Including Autism in Higher Education

This week’s tips are written to honor Autism Acceptance Month, examining the lived experiences of autistic people in higher education, particularly autistic students. We also focus in on how gender and other identities influence the expression and experiences of people diagnosed with autism spectrum disorder (ASD), and how we can create a more inclusive, accessible environment for neurodiversity.

Reflect: How does Ableism Intersect with Other Systems of Oppression?

ASD is diagnosed at higher rates in men, specifically white men, particularly when examining the age of diagnosis. Although some have argued for a biological cause for the difference in diagnosis rates, more recent data suggest that another explanation is the overrepresentation of white males in study samples, which in turn leads to reification of diagnostic criteria that are tailored to that group (Trubanova et al., 2014). Diagnosis is not required to identify with or to have a valid experience with autism; however, underrecognition of ASD in young adult women that leads to lack of or delayed diagnosis can have lasting negative impacts. For example, gender identity for women with autism can become complicated, because they may not express “typical” interests/behaviors that are associated with stereotypical gender roles, yet will still feel the overwhelming pressure to conform to sexist norms that are undergirded by ableism (Bargiela, Steward, & Mandy, 2016; Kanfiszer, Davies, & Collins, 2017). What are our stereotypical expectations based on sexism and ableism and how do they intersect? How do we respect the experiences, expressions, and perc

Learn: ASD and Ableism in Higher Education

The number of people diagnosed with ASD in higher education continues to grow. A significant barrier for people who are neurodivergent is the (un)conscious, negative beliefs of faculty, staff, and peers, which can include uncertainty around how to support them (Gibbons et al., 2015). While some educators may believe that they understand and support autistic students, traditional teaching methods have a narrow focus on what proper “learning” looks like, which excludes the learning styles of many neurodivergent students (von Below, Spaeth, & Horlin, 2021). Accommodations are an important pathway to alleviating this learning barrier; however, stigma around accommodations (including non-compliance) often prevent people from seeking them out (Lyman et al., 2016) and other factors influence the equitable access to accommodation (Waterfield & Whelan, 2017). Because of these negative experiences, autistic people in higher education can experience significant levels of mental health struggle (Van Hees, Moyson, & Roeyers, 2015).


  • Adjusting your language around autism: Linguistic norms of the past often centered the level of function of someone with autism. However, not only is labeling someone a “high-functioning autistic” demeaning, this framing emphasizes how well an individual assimilates to expectations of able-bodied society rather than questioning whether our society is accessible to and inclusive of neurodivergent people (AutismBC, 2021). Furthermore, other out-dated terminology like categorical names for ASD such as “Asperger’s” lend continued credence to this same hierarchy of functioning. Other discourses around autism also use terminology like “special needs,” “suffering from,” and other negative language that positions autism as the problem in need of fixing, rather than the ableist expectations of society (Bottema-Beutel et al., 2021). Lastly, as with previous conversations about disability, one must respect that some people prefer identity-first (autistic person) over person-first labels (person on the autism spectrum), or vice versa. To show respect, our language must reflect the fact that people with ASD are complex, competent, and capable with their disability, not in spite of it.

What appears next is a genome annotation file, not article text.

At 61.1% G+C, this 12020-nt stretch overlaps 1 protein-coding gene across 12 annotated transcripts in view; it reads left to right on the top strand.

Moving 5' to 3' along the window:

• Make neurodivergence the norm: There are many ways that our daily lives can be made more inclusive of neurodiversity. In addition to enthusiastically embracing accommodations, faculty can incorporate assignment scaffolding, offer multiple modes of instruction, and establish a close relationship with disability services staff to ensure that they promote the success of autistic students and other neurodivergent students (Austin & Vallejo Peña, 2017; Sarrett, 2018). Similarly, departments/offices can minimize overstimulation by reducing background noise/visual clutter, establishing clear job duties (including incremental expectations for overarching projects and regular performance review), and opportunities for flexibility in completing tasks (e.g., working from home). Making spaces more inclusive of neurodiversity should be a proactive step, rather than just reactive to requests for accommodations.
  • Creating meaningful relationships: One of the most prominent narratives that is put on people autistic individuals, from first-year students to staff and faculty, is that they lack the ability to be successful. Establishing meaningful relationships (including mentorship) where their agency/capability are recognized and emphasized consistently can dramatically counteract this narrative. These kinds of relationships are especially critical for women diagnosed with ASD (Webster & Garvis, 2017). In addition to helping shift self-perception, meaningful relationships can also support academic, social, and career-related skills, such as creating a buddy system with peers to attend social events or create new structures for study (Sarrett, 2018). When creating these relationships, it’s important to avoid creating a mindset of charity that can become incredibly patronizing and problematic.